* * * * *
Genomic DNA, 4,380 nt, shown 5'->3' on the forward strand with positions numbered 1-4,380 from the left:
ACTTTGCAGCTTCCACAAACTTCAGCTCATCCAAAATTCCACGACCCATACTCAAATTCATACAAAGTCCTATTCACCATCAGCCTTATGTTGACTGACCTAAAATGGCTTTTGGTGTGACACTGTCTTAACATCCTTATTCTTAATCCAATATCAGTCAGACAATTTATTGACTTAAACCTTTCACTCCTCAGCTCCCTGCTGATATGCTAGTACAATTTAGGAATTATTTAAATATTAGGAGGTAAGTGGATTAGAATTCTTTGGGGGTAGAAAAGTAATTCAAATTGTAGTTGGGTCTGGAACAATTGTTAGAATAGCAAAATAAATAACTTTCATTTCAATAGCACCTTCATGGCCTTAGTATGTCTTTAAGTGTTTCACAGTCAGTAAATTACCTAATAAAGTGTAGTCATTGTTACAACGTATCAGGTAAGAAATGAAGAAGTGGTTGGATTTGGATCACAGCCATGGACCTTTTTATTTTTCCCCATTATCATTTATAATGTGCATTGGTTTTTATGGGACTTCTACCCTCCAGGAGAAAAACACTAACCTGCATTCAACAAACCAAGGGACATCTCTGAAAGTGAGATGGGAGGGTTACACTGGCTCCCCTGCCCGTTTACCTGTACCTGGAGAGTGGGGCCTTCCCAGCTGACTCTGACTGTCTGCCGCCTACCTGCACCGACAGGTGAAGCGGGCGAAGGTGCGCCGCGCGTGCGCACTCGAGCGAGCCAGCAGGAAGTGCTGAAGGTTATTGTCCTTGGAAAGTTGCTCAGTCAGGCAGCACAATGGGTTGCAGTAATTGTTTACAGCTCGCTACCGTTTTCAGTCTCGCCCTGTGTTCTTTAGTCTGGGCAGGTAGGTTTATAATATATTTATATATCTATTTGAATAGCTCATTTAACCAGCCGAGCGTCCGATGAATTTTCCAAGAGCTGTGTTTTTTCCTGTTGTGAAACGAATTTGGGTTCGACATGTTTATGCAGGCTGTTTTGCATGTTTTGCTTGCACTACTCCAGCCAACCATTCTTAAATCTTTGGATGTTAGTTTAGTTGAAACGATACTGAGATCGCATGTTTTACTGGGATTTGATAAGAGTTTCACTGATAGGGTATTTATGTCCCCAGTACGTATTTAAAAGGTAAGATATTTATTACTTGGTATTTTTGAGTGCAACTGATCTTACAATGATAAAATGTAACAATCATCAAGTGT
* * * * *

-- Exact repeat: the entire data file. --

Genomic DNA, 4,380 nt, shown 5'->3' on the forward strand with positions numbered 1-4,380 from the left:
ACTTTGCAGCTTCCACAAACTTCAGCTCATCCAAAATTCCACGACCCATACTCAAATTCATACAAAGTCCTATTCACCATCAGCCTTATGTTGACTGACCTAAAATGGCTTTTGGTGTGACACTGTCTTAACATCCTTATTCTTAATCCAATATCAGTCAGACAATTTATTGACTTAAACCTTTCACTCCTCAGCTCCCTGCTGATATGCTAGTACAATTTAGGAATTATTTAAATATTAGGAGGTAAGTGGATTAGAATTCTTTGGGGGTAGAAAAGTAATTCAAATTGTAGTTGGGTCTGGAACAATTGTTAGAATAGCAAAATAAATAACTTTCATTTCAATAGCACCTTCATGGCCTTAGTATGTCTTTAAGTGTTTCACAGTCAGTAAATTACCTAATAAAGTGTAGTCATTGTTACAACGTATCAGGTAAGAAATGAAGAAGTGGTTGGATTTGGATCACAGCCATGGACCTTTTTATTTTTCCCCATTATCATTTATAATGTGCATTGGTTTTTATGGGACTTCTACCCTCCAGGAGAAAAACACTAACCTGCATTCAACAAACCAAGGGACATCTCTGAAAGTGAGATGGGAGGGTTACACTGGCTCCCCTGCCCGTTTACCTGTACCTGGAGAGTGGGGCCTTCCCAGCTGACTCTGACTGTCTGCCGCCTACCTGCACCGACAGGTGAAGCGGGCGAAGGTGCGCCGCGCGTGCGCACTCGAGCGAGCCAGCAGGAAGTGCTGAAGGTTATTGTCCTTGGAAAGTTGCTCAGTCAGGCAGCACAATGGGTTGCAGTAATTGTTTACAGCTCGCTACCGTTTTCAGTCTCGCCCTGTGTTCTTTAGTCTGGGCAGGTAGGTTTATAATATATTTATATATCTATTTGAATAGCTCATTTAACCAGCCGAGCGTCCGATGAATTTTCCAAGAGCTGTGTTTTTTCCTGTTGTGAAACGAATTTGGGTTCGACATGTTTATGCAGGCTGTTTTGCATGTTTTGCTTGCACTACTCCAGCCAACCATTCTTAAATCTTTGGATGTTAGTTTAGTTGAAACGATACTGAGATCGCATGTTTTACTGGGATTTGATAAGAGTTTCACTGATAGGGTATTTATGTCCCCAGTACGTATTTAAAAGGTAAGATATTTATTACTTGGTATTTTTGAGTGCAACTGATCTTACAATGATAAAATGTAACAATCATCAAGTGT